With the largest number of UNESCO World Heritage Sites in the world, Italy is home to one of the most recognizable and historically significant landmarks. From the magnificent Colosseum to the time-defying Roman Forum and numerous natural sites, here is a list of Italian landmarks you should add to your bucket list.
Lots of Italian Landmarks are so famous that they became the most recognizable landmarks in Europe.
Located right in the heart of Rome, the Colosseum was completed in 80 AD during the rule of Titus, though its construction began under the emperor Vespasian in 72 AD. Being probably one of the largest monuments at the time, the amphitheatre complex could accommodate around 80,000 spectators and was used mainly for gladiator battles, animal hunts, mock sea battles, reenactments of various ancient Rome battles, and many other public spectacles. The Colosseum was also one of the greatest testimony of how skillful Roman architects were, having designed to be waterproof in order to allow for the mock sea battles to take place.
As one of the enduring legacies of the ancient Roman Empire, the Roman Forum is a site located on the low ground between Capitoline and Palatine hills in Rome. It one of the most popular sights in Italy and used to be the scene of the various public meetings, gladiatorial combats, and law courts during the Roman Empire and was enclosed with shops and open-air markets. The site, along with many ancient landmarks in Italy, is usually frequented by scholars looking to unpack the history of Rome.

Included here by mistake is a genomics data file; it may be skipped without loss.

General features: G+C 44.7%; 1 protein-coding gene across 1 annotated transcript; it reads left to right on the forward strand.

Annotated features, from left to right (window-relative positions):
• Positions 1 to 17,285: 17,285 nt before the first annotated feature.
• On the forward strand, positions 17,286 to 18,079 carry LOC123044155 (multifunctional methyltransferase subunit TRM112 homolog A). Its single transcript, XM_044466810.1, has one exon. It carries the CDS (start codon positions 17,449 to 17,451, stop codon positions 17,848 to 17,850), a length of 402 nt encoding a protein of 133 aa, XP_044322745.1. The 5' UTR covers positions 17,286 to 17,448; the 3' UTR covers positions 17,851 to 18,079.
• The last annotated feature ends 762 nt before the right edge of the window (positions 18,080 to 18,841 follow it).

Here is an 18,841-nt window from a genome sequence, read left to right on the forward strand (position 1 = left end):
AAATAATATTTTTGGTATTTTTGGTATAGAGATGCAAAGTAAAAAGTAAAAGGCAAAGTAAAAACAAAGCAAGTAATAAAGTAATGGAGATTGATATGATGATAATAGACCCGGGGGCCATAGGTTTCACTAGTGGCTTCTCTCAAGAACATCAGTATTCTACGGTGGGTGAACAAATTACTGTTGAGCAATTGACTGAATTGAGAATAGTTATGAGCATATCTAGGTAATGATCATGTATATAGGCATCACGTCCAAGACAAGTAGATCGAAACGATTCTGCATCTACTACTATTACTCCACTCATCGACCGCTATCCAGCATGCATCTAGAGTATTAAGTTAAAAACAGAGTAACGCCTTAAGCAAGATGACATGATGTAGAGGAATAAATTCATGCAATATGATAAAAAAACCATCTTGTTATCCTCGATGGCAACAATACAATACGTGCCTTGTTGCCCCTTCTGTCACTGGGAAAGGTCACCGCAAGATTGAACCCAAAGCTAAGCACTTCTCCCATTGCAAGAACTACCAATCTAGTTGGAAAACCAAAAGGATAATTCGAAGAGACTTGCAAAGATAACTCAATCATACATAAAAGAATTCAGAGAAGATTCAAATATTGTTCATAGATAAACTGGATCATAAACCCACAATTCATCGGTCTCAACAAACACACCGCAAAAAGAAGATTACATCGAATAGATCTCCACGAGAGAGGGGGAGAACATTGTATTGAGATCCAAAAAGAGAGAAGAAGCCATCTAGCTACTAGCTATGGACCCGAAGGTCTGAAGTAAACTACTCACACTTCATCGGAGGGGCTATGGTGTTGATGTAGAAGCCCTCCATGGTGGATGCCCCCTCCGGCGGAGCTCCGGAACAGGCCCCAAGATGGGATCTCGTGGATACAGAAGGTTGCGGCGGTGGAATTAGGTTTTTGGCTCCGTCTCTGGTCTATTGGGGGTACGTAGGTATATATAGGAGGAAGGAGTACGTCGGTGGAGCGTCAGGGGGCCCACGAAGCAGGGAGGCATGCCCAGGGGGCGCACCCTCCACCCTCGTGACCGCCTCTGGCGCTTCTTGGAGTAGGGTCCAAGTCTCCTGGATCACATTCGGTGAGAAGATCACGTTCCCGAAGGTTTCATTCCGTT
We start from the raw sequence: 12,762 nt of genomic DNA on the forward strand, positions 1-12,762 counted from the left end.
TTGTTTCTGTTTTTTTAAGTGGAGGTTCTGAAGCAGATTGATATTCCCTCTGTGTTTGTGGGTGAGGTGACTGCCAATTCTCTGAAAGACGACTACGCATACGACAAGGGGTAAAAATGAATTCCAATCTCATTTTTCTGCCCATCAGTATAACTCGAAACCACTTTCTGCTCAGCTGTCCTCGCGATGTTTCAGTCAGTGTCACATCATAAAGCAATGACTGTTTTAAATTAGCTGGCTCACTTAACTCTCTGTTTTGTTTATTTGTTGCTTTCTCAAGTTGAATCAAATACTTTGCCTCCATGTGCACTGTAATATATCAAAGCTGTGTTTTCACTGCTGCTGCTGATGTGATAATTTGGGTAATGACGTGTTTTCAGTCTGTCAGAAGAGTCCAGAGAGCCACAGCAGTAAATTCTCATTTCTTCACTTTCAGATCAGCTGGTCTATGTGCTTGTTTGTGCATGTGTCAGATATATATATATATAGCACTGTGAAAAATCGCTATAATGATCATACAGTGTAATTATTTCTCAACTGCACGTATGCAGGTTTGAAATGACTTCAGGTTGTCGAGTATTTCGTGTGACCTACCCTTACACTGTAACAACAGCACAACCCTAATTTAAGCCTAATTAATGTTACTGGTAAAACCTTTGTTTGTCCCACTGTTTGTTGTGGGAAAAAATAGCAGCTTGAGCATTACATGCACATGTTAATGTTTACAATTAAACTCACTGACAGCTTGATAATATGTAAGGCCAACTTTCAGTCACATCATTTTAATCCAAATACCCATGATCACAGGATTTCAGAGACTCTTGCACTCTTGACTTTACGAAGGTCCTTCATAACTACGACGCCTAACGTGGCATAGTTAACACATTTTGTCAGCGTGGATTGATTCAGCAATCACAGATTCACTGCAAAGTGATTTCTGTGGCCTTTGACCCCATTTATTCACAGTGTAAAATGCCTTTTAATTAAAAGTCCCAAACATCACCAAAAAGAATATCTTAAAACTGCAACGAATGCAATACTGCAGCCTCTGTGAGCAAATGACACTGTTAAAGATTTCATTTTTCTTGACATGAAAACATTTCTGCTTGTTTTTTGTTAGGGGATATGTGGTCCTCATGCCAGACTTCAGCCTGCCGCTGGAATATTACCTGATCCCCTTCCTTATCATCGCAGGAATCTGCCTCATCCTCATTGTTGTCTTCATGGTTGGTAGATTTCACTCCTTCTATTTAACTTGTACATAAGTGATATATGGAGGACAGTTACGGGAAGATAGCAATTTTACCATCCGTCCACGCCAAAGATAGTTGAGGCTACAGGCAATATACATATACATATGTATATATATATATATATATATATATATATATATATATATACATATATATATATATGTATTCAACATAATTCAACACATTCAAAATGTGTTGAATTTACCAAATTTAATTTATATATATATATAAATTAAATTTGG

Sistine Chapel is one of the top attractions in Italy, located in the Apostolic Palace in Vatican City. The main highlights of the church are its architecture and frescos. Although the church was already painted by other Renaissance painters, Pope Julius II still wanted Michelangelo to also have an input. He initially refused since he wanted to concentrate mainly on sculptures rather than painting.
Located just 10 minutes from Trevi Fountain in the capital city, the Roman Pantheon is known for being one of the most preserved and important buildings of ancient Rome. It is one of the most visited Italy landmarks. The Pantheon was built by the emperor Hadrian to replace another Pantheon built by Commander Marcus Agrippa, which was burnt to the ground in 80 AD. It took around 5 years to build the Pantheon, with its dome also taking the same period to complete. The Eye of the Pantheon – an 8.2 meters wide hole on the dome lets the light into the Pantheon.
Travelers from across the world congregate around Trevi Fountain, a few kilometers from the Pantheon, to toss coins into the fountain’s water. The Fountain is among the top tourist attractions in Rome as well as one of the oldest water fountains in the city. Trevi Fountain dates back to the era of ancient Rome. The center of the fountain is God Oceanus, accompanied by Tritons and sea-horses. Besides tossing coins in the water, visitors also come to admire its 18-Century Baroque architecture. Moreover, the fountain is located just 2 kilometers from Vatican City.
Throwing a coin to the Trevi Fountain over the left shoulder will guarantee that your wish come true.
The Spanish Steps were built by architects Francesco de Sanctis and Alessandro Specchi and was funded by French diplomat Etienne Gueffier, to link the Trinita Dei Monti church that was under the sponsorship of the Bourbon Spanish Embassy and Bourbon kings of France at the top of the steps, to Holy See in the Palazzo Monaldeschi at the bottom of the steps. There are 135 steps. The Spanish Steps are a few meters away from Spagna Metro Station and ten minutes walk from Trevi Fountain, and thus these two sights are easy to reach via Metro. The Villa Medici can be reached from the top of the stairway. The steps are also UNESCO world heritage sites.